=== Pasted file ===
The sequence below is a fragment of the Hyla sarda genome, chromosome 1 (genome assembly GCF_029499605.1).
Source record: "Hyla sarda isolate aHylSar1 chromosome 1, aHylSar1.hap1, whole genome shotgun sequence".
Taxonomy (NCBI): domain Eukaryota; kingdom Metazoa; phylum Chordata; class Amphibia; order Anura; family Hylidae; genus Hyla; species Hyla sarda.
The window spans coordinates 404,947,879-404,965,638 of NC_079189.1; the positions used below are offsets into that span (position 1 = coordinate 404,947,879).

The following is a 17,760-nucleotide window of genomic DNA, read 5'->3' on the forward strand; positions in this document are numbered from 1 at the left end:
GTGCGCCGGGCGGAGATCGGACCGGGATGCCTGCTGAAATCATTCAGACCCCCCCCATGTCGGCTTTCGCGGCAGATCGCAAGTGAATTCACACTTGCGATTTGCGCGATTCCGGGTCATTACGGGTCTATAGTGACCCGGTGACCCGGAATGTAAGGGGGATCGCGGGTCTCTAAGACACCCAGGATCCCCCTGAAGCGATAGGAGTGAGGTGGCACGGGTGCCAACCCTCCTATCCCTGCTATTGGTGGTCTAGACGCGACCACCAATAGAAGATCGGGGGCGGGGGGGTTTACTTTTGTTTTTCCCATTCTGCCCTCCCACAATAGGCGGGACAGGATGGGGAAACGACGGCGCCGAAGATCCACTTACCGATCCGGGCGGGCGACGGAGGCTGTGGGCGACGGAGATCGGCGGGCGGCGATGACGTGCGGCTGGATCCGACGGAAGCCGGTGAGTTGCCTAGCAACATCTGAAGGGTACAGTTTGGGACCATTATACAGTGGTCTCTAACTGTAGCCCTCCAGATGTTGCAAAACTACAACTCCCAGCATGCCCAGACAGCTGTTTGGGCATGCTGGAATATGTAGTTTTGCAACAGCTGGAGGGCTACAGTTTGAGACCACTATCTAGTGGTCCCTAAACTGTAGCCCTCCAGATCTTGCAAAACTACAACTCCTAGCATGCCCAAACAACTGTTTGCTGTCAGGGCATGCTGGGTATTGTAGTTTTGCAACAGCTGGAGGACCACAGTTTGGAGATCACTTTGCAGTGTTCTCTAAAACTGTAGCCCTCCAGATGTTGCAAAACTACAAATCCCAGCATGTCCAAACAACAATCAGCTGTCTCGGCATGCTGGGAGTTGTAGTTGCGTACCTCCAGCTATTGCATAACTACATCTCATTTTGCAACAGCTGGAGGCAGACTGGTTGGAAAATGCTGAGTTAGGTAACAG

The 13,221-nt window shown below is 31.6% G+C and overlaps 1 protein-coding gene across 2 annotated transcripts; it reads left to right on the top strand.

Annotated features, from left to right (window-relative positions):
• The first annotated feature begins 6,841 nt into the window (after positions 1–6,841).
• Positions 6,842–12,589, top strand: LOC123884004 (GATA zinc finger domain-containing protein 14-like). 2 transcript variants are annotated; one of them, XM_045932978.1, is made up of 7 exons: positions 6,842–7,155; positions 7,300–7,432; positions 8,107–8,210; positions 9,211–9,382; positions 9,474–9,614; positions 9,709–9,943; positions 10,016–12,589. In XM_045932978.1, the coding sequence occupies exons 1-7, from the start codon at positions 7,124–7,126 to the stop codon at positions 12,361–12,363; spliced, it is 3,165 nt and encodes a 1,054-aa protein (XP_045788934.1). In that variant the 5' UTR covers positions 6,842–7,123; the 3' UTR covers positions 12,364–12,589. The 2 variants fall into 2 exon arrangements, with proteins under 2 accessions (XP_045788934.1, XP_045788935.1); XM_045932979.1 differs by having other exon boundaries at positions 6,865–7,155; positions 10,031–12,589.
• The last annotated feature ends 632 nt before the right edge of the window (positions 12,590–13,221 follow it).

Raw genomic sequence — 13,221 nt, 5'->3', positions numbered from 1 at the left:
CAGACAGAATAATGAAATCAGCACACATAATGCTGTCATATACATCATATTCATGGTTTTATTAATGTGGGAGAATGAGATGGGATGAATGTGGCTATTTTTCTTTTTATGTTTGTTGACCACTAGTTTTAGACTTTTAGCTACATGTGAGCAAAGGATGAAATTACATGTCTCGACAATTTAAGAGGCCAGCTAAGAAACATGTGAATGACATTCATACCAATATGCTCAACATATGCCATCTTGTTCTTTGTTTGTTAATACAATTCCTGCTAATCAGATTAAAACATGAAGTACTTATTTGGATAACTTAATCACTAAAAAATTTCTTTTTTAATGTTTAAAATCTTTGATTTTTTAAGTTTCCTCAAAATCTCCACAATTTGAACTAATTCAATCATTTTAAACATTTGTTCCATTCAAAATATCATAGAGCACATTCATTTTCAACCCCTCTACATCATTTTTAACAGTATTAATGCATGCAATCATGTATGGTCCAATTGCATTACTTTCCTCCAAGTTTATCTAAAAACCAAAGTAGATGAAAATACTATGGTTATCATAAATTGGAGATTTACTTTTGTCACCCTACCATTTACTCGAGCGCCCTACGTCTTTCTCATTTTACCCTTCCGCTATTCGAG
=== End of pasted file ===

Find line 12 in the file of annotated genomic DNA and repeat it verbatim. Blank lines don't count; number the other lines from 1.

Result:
Raw genomic sequence — 13,221 nt, 5'->3', positions numbered from 1 at the left: